Good lens with some shortcomings
4x zoom ratio
Very slow focus
Hard bokeh (depth of field blur)
Rotating front element
Minimum focus distance
This is the least expensive telephoto zoom that Canon makes. For an entry-level telephoto lens it’s not bad, but you may want to consider the other lenses that Canon offers in this focal length range: (street price for new lenses)
EF 75-300mm f/4.0-5.6 III - $150.00
EF 75-300mm f/4.0-5.6 III USM - $180.00
EF 70-300mm f/4-5.6 IS USM - $ 550.00
EF 70-300mm f/4.5-5.6 DO IS USM - $ 1,100.00
The main problem with this lens is the very slow focus system. If you’re used to a DC focus motor on a smaller lens, you will still notice how slow this lens focuses comparatively. If you’re used to an Ultrasonic Motor, this lens is probably not for you. This somewhat limits this lens’s ability to be used in action situations, but for wildlife you probably won’t mind. If you have the aperture stopped down, the background blur (bokeh) is unappealing. The long focal length inherently has a lot of shake, so this lens needs good lighting to keep shutter speeds up, Image Stabilization would of course help. The good news is that the USM version (with the same optics) is only $30 more, well worth it in my mind. If you are serous about using this for sports or low light conditions , you should really consider the 70-300mm IS USM. If you have some serious cash to invest, the Diffractive Optics version is a pro-grade lens.
Bottom line: Yes, it’s the most affordable, but a novice shooter will outgrow its features quickly. There is very little reason not to get the USM version instead, and the only downside to the IS version is cost.
50 of 54 people found this review helpful.
Good Lens For Those On A Budget
1. Cost (can normally be purchased for under $200)
2. Zoom Range
1. Slow To Focus (as compared to USM)
2. Front Element Rotates
While not the greatest this lens is capable of produces really good photos. This is Canon's lowest priced lens in this zoom range, so expect to give up some of the luxuries with it. My biggest complaint is that is is slow to focus, but then again I normal have one of Canon's USM lenses on my camera (the 28-135mm IS).
When used outside in good light this lens works very well. However, when used inside, or in low light, the images aren't as sharp and clear, due to lens shake (this is where the IS version has the advantage, or if used with a tripod). As long as you are using a faster shutter speed the photos taken with this lens will be fine. If you are going to be using it to shoot birds or wildlife with then this lens isn't a bad choice, and the price can't be beat, but don't plan on using it for shooting portraits.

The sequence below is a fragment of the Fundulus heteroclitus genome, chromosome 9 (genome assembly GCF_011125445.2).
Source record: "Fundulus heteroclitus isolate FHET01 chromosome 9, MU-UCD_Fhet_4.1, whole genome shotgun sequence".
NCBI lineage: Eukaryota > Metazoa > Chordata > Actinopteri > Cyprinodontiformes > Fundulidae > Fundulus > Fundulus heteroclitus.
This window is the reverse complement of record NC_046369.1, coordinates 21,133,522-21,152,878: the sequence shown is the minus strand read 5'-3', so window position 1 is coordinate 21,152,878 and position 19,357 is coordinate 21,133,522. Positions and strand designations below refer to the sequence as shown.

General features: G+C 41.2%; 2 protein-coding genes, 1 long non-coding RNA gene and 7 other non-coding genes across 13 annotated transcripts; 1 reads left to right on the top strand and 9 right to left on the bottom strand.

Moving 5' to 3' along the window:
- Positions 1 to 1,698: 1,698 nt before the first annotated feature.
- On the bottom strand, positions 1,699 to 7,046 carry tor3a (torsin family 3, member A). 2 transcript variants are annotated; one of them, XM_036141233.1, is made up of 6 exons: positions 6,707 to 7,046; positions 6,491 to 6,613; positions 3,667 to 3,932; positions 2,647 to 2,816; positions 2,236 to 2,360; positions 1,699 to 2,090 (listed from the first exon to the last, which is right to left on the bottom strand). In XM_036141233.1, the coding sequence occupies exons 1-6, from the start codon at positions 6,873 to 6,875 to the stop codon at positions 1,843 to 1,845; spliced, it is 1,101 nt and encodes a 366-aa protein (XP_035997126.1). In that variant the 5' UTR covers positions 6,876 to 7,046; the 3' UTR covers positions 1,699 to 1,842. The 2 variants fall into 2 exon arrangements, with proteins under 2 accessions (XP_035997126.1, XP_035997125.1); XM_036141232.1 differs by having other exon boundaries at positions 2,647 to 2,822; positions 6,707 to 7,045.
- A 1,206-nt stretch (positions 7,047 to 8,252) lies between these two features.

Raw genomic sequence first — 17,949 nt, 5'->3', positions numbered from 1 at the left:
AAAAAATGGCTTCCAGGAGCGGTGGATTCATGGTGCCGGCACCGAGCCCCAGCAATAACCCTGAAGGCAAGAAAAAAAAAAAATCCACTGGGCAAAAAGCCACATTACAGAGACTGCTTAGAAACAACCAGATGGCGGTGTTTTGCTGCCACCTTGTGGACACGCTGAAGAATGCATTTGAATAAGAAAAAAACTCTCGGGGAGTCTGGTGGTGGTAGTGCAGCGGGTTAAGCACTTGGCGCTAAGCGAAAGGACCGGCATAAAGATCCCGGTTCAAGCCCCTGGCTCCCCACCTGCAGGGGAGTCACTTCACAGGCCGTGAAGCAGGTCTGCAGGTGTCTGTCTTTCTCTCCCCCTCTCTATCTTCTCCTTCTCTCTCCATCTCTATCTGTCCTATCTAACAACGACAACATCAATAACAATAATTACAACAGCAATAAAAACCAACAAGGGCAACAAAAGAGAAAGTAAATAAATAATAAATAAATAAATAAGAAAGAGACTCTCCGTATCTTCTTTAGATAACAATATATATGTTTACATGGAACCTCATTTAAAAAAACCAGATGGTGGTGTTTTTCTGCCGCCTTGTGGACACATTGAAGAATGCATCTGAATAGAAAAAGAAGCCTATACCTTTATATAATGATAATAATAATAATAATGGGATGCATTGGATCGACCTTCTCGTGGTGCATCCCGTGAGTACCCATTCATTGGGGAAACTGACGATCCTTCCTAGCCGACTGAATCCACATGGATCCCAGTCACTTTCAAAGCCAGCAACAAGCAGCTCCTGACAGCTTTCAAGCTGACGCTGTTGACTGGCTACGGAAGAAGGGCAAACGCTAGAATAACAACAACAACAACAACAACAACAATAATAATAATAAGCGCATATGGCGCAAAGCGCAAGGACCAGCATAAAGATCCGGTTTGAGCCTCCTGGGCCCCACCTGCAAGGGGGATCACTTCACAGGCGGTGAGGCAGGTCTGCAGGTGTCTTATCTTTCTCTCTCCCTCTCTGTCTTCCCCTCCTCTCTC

For the difference in the price I would look at the USM version, though, due to the faster focus. And, if your budget supports it I would recommend the IS version of this lens, as I am sure that would greatly enhanced the photos (as it will compensate for lens shake), especially if you are going to be using it in any low light situations.
I personally do not use this focal length that often, and when I do I use it outside when it is well lighted, so the other features aren't that important to me. Although I wish I had spent the extra and gotten at least the USM version. I can say that if I used it more often then I do now (I have had this lens for about 4 months now, and think I have only used it twice) I would get the IS version.
21 of 24 people found this review helpful.
Great Lens for Photographers with Moderate Experience
This lens is a great choice for your moderately experienced photographer. This lens body does NOT have the IS feature and requires a steady hand (or use of a tripod). Also requires some know how of proper camera settings because the focal length of the lens is greater than the square law of the flash. You can open your aperture, but, this also adds the risk of even more blur and loss of fine details. Great for outdoor use, not perfect inside, but I'm still in love. =)
1 of 1 people found this review helpful.
Good performance at an affordable price.
| Yes, I would recommend this product to a friend.
|Size / weight|
|Value for money|
This is a great lens. 75-300 telephoto (for APC Digital cameras that is 110-450mm) is very usable. You can do portraits, as well close up shoots o Your kids soccer game. However this is not a expensive L type, no limits in design lens. It does not have Image Stabolized system, making even simple focusing difficult. It's optical glass is not great quality, living some pictures soft on the edges. It is also relatively dark at 300mm 5.6. It also uses cheapest version of Ultrasonic Motor, mostly loud and not as fast. Front element will rotate, so use of Circular Polarize is at least difficult. With little know how, most photographers can achieve fantastic pictures. Use of tripod, switching to manual focus does the trick in most cases. Comparing to Sigma or Tamron offerings at similar price, Canon EF 75-300mm is still better choice. At least You do not have to be worry about Your lens being compatible with new cameras, which happen to be the case with off brand lenses. I owned three versions of this lens. I was never dissatisfy with it's performance. For it's price and abilities, i found Canon EF 75-300mm 4-5.6 to be very useful. Well worth it's list price of $239.99 US.That is why i got this lens for myself. If You can afford upgrade, EF 70-300 4-5.6 IS, listed at $649.99 US is a great option.
Solid Telephoto lens w/ below average Autofocus motor.
The EF 75-300mm telephoto lens by Canon has great optical lens / quality - even the mount is metal. However, the AF (autofocus) motor on this non-USM/IS badboy makes it horrendous/not usable in AF mode. I use it MF mode and love the quality, DOP (depth of field) and even its construction. For the low price, why not?
1 of 1 people found this review helpful.